Again, I’m all for gay marriage. I think Proposition 8 was nasty. I just think the real issue is — modern vs. traditional religious ways of interpreting marriage, with both groups seeing the battle as one of rights. To me, the biggest failure is with religious leaders, who are not teaching their congregants that traditions can change, and by being more inclusive, become stronger.
At its simplest level, the pro Prop 8 outsold the against. Too much energy was directed arguing the semantics rather than the core of the proposition: it was a bully tactic. Does anyone believe if civil rights was put to a vote in 1960 it would have passed? This is, after all, the best country that money can buy. It certainly is far from over.
I get what you’re saying, of course. But I think it kind of misses the point. Civil rights should never be put out to a vote. And posting about it now feels a little antagonistic to me, I gotta be honest.
I completely agree with you, Neil. Regardless of their personal beliefs, the California Supreme Court frankly had no choice but to uphold the referendum that was passed based on the will of the people of California. To do anything else would have been making themselves “activist judges.”
The tide will turn. Patience, grasshopper. The law moves at a glacial pace. It’s the way we’ve set up our system. But it will come around.
Long Story Longer — Yes, I guess I am a little antagonistic, and why not? I think there should always be some tensions between the different branches of the government. That was the wisdom of the founding fathers. Almost every post I have read today slammed the California Supreme Court as if they were a bunch of bigots who hated gays. It is just not the case. They are committed to the law.
You are right. The issue of marriage should never been put to a vote. But once it was, as screwed up as it was, you need to accept the consequence and fight it through the legal system. Or even better, start a campaign to change the minds of the religious. Calling those who voted for Proposition 8 a bunch of “bigoted fucks” gets you nowhere, other than applause from your peers. I would rather think of most of these voters as scared of losing something very important to them — their traditional view of marriage. I think loving gay couples should start outreach programs to churches and try to change their minds and hearts.
Equal protection under the law is a civil right. Maybe we should eliminate marriage completely from civil society and just enforce civil unions. Then, churches can decide on their own whether to marry gay couples. All the cool churches will have the gay congregants and the others will be left behind. That would be the ideal payback!
Long Story Shorter — I know this is an important issue with you, so I do apologize if I seem antagonistic. Believe me, I am 100% behind fighting this as you are. But I also know my readers — and most of them feel the same as both us — angry at the discrimination. I just choose to think about it in a different way, from the POV of the California Supreme Court, who I don’t think deserve to be seen as the villains.
I don’t view the California Supreme Court as the villains, but I do view SOME SEGMENTS of the religious community who organized campaigns of disinformation and hate as true villains in this struggle. It’s not just a case of the nice religious folks who have different beliefs, there was some really ugly shit that went on. Again, I’m not talking about all religious groups or people, of course, nor am I condemning every person who voted for Prop 8 as an hysterical bigot, but there’s no question that a powerful subset of these so-called religious groups very deliberately set out to scare the rest of their flock with outright lies and propaganda. It may be quite legal to do so, but THAT to me is quite villainous. I think you are being far too generous when you say, almost as a blanket statement, that religious or any other group of voters do not hate gays. How can you say that? Many don’t, but many DO. (Sorry for the name-calling. My new anti-anxiety meds haven’t quite kicked in yet!)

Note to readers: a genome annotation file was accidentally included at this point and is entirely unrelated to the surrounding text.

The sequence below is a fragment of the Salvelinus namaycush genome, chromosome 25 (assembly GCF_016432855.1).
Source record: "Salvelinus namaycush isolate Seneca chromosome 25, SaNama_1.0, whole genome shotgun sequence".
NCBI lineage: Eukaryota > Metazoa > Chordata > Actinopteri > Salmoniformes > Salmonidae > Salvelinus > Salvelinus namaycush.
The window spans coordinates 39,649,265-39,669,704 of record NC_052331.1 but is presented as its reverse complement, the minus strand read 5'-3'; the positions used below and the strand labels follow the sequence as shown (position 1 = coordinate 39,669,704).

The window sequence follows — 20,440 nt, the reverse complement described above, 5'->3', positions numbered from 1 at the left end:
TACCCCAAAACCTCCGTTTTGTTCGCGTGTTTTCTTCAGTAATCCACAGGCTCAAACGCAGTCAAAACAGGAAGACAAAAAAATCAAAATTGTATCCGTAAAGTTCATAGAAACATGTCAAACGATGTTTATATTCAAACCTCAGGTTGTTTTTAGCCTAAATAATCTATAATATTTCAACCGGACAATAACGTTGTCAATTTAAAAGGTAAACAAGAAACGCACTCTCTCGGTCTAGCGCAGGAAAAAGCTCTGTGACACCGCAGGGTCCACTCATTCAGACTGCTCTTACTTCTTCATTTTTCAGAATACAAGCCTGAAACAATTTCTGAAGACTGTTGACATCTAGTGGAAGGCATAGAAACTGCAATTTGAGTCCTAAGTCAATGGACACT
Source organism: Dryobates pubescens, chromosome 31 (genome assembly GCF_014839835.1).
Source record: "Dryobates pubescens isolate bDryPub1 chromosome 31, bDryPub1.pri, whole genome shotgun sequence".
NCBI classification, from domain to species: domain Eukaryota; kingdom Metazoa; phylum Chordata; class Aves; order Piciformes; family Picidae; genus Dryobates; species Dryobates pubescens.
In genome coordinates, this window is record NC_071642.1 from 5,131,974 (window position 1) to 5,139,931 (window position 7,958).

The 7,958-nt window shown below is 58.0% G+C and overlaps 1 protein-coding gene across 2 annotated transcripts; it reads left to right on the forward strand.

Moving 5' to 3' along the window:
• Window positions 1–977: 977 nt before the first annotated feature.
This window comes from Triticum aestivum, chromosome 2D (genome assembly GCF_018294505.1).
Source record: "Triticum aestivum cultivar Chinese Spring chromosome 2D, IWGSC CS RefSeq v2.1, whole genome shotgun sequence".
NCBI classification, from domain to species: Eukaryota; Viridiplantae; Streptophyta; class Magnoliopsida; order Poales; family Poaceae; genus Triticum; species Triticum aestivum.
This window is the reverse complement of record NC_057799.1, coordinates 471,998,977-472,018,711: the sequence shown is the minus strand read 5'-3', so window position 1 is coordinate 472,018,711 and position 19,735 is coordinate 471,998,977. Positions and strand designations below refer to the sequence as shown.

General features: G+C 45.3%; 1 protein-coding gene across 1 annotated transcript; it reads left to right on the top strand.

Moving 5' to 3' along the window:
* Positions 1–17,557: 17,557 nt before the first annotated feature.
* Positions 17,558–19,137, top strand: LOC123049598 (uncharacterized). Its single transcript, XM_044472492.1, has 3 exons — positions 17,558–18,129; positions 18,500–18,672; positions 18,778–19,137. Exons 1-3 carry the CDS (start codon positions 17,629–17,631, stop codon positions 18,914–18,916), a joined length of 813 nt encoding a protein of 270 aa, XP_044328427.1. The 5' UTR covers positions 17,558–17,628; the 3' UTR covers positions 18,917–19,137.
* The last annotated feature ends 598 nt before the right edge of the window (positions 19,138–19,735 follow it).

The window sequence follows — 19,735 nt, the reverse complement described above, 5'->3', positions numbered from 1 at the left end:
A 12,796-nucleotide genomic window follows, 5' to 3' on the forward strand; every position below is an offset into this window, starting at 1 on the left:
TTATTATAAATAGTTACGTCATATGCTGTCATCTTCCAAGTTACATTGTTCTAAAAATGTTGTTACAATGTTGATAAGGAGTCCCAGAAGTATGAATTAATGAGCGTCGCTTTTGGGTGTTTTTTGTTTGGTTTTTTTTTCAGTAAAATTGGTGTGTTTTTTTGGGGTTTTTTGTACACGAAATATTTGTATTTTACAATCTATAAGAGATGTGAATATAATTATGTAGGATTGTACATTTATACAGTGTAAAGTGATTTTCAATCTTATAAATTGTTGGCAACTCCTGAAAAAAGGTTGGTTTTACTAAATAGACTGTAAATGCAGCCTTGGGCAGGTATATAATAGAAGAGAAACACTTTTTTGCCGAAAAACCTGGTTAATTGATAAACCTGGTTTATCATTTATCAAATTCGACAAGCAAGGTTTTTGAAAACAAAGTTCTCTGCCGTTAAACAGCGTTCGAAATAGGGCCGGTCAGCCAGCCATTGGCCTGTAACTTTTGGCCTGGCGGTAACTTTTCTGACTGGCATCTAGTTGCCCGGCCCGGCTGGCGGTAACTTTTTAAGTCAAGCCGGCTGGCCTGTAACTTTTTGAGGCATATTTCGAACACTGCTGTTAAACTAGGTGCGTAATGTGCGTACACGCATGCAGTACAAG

Danny, maybe you are right, but why would I assume so much hate. Maybe I am naive, but do you really think there is a large segment of the population that hates gays?
Again, let’s take this argument to our favorite subject — Jewish stuff. Every year there is that same argument during Christmas. Should stores say Merry Christmas or Happy Holidays? Saying Happy Holidays is more inclusive and “nicer.” But there are a lot of grouchy people who resent their holiday greeting at Walmart being changed? Do these people dislike Jews and Muslims and atheists, or are they just fearful and insecure or, at the most, selfish? Isn’t it possible that those on the religious right are more fearful about losing control of their idea of marriage than being hateful? They aren’t going out beating up people, just protecting what they see as “their” territory.
Again, I’m not condoning this, and you are right about those who used the media during the campaign to create fear and hatred. But that still doesn’t explain the majority who voted for Proposition 8, or offer solutions for making gay marriage more acceptable to this group other than forcing it onto them by virtue of the United States Supreme Court.
And frankly, I’m not that proud of being associated with a group that has members that make statements like this:
Iâ€™m saddened by todayâ€™s decision but optimistic that, in time, a few more old conservative California bigots die off and a new wave of young liberals will take their place and overturn this embarrassing discriminatory law.
What’s wrong with believing people can change there perceptions, even traditional religious people? Wishing for a new regime led by people hoping for the quick death of the members of the old regime is not very heartening.
I guess you would have to be mad at the founding fathers of the US Constitution. Proposition 8 was clearly constitutional.
if our country socialize medicine,we would not have this dispute.only thing that our gay friends want is access to health benefits that a couples get when they are married.socialized medicine for all and let christian conservative keep what marriage is between a man and a woman.why make a scene over marriage if they get socialized benefits.